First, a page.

In short, if you use these terms to match against molecules read from SMILES strings, you will get different results with different toolkits because of the reasons discussed above. The OpenSMARTS draft specification (led by Tim Vandermeersch) also makes this point.

To avoid this problem, you should only use ‘portable terms’ in SMARTS expressions (i.e. ones which do not depend on whether atoms are explicit or implicit). Going forward, it would be useful for all toolkits to agree to adopt Daylight’s approach on the internal representation resulting from reading SMILES.

Handling biologics: A perception problem?

In an earlier post, I described the importance of knowing the biopolymer structure when handling biologics. I also discussed various file formats that have been proposed to address this.

But rather than regarding this as a file format problem, why not consider it instead a perception problem. If we can perceive the biopolymer structure from an all-atom representation, then interconverting between any file format (whether one of the proposed biopolymer formats or existing all-atom representations such as SMILES) is straightforward. Can it be done? Well, that’s what exactly what PDB file writers do; they perceive the amino acid sequence from the all-atom structure and fill in the relevant columns in the PDB file.
There are several benefits to this approach. To begin with, it avoids the cost associated with a new registry system based on a macromolecular file format. There are no problems with new and unusual monomers; these will be faithfully stored in the all-atom representation. The de-facto standards for chemical information interchange, SMILES and MOL files, can be used as always for exchange of data. Tools for small-molecule analysis (e.g. SMARTS searching) can be combined with analyses based on biopolymer structure (e.g. HELM depiction, Smith-Waterman searching). And finally it’s worth considering that it may be difficult to migrate at a later date if a registry system is based on a particular file format.

What I’ve described here and in the previous post is the introduction from my ACS presentation on Roundtripping between small-molecule and biopolymer representations. This describes the development of the Sugar & Splice software for handling oligopeptides, oligonucleotides and oligosaccharides (including modified residues and mixtures of different biopolymers). Note that the presentation is somewhat sugar-centric; for more info on the peptide and nucleotide side of things see Roger’s Spring 2012 ACS presentation.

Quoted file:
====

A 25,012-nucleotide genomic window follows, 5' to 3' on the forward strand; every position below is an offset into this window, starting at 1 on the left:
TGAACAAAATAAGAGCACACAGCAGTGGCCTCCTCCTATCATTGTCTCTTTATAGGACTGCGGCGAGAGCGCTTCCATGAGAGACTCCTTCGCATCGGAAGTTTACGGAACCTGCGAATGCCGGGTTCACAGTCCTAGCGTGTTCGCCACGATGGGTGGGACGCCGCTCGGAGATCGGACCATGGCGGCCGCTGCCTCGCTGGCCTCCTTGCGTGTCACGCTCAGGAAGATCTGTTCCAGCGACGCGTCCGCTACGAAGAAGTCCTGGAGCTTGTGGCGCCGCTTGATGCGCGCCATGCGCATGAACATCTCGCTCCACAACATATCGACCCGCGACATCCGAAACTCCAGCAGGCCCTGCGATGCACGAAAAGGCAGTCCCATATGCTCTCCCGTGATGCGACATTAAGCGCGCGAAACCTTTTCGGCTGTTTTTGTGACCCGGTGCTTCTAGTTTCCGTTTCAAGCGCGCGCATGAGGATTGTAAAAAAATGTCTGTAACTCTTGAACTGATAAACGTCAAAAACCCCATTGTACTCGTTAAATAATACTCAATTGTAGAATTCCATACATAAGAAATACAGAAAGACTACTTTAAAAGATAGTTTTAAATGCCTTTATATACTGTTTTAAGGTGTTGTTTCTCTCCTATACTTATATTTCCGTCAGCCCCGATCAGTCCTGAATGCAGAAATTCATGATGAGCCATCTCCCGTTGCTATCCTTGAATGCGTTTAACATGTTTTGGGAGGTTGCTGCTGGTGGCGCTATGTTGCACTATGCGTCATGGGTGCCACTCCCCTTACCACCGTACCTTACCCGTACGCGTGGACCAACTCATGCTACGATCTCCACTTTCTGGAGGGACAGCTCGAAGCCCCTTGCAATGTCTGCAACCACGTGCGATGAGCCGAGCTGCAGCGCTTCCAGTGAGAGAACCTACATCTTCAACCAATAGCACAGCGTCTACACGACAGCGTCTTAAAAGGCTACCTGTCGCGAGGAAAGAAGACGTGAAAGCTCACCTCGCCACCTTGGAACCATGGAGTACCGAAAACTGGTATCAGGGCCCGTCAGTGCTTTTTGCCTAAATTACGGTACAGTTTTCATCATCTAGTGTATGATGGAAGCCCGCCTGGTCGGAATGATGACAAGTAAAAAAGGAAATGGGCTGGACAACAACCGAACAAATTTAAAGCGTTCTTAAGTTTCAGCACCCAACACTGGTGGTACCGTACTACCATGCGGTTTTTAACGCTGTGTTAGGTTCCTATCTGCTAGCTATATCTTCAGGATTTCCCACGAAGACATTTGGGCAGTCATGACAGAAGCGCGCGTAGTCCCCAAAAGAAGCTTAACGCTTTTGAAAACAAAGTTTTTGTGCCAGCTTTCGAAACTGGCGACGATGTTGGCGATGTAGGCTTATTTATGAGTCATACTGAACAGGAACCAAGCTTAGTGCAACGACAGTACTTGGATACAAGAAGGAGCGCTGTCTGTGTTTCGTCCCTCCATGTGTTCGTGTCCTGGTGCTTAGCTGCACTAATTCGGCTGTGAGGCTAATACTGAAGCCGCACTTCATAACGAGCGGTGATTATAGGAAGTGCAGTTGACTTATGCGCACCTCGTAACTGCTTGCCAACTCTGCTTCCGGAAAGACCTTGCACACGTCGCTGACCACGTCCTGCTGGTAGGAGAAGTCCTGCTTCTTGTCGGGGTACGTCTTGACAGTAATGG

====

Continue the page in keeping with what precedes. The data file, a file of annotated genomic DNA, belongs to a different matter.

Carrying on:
(For more presentations from NextMove Software, see our SlideShare page.)

Finding all types of every ‘mer

John Overington over at the ChEMBLog has recently discussed the task of finding redox pairs in a database. As John points out, these are neither isomers nor tautomers but are of interest in any case.

It turns out that after a minor modification, NextMove’s Equalizer software (insert link from future here) can be used to find these. This software can be used to generate canonical “hashes” for molecules which cause different forms of the same molecule to hash to the same representation [Footnote]. It’s not a new idea by any means (think of the layered structure of the InChI) but the way we do this is pretty neat as it uses canonical SMILES to do the hashing. By altering the information encoded in the SMILES different forms of the same structure can be identified; for example mesomers, structural isomers, tautomers [1], protomers…and now redox pairs.

For redox pairs, a SMILES is generated after setting all bond orders to 1 and all atom charges to 0. If the resulting canonical SMILES is identical but the overall (original) charge is different, two structures can be considered a redox pair. Here are some examples found in ChEMBLdb 15:Redox pairs

[Footnote] This is similar to the classic way of finding anagrams given a dictionary of words (I read about this in Jon Bentley’s Programming Pearls). Take each word, sort its letters (this sorted word is the “hash” in this case; words with the same hash will be anagrams) and write it to an output file followed by the original word on the same line. Sort the output file, and look for adjacent duplicates in the first column. The corresponding anagrams will be in the second column.

[1] RA Sayle, So you think you understand tautomerism? JCAMD, 2010, 24, 485.

Pharma’s favourite reactions

Derek Lowe of In the Pipeline has previously commented on the fact that relying on the same old reliable chemical transformations may restrict medicinal chemists to particular regions of chemical space. In order to reach beyond these, it is necessary to use reactions that are “often not so general and reliable”.

As part of a poster presentation at the recent Bio-IT World meeting in Boston, Roger has analysed the Electronic Lab Notebook of a major pharmaceutical company using our NameRXN software to extract the major classes of reaction as well as the specific top five transformations:NameRXN
Update 2013/04/22: See Derek Lowe’s analysis of these results over at In the Pipeline.

The full poster explains how the data was extracted from the PKI/CambridgeSoft ELN using HazELNut, and also shows how data quality issues in the reaction entry may be flagged up by combining the NameRXN information with atom-mapping algorithms (PDF version):

Sweet! NextMove helps PubChem import UniCarbKB

Sugar CubesLast week, PubChem announced the following:

Structures from UniCarbKB are now available in PubChem. UniCarbKB is an initiative to create an online information storage and search platform for glycomics and glycobiology research. UniCarbKB curates information from the scientific literature on glycoprotein derived glycan structures, building on previous curation efforts by GlycoSuiteDB and continuing the principles of EUROCarbDB to provide an open-access platform for glycoinformatics…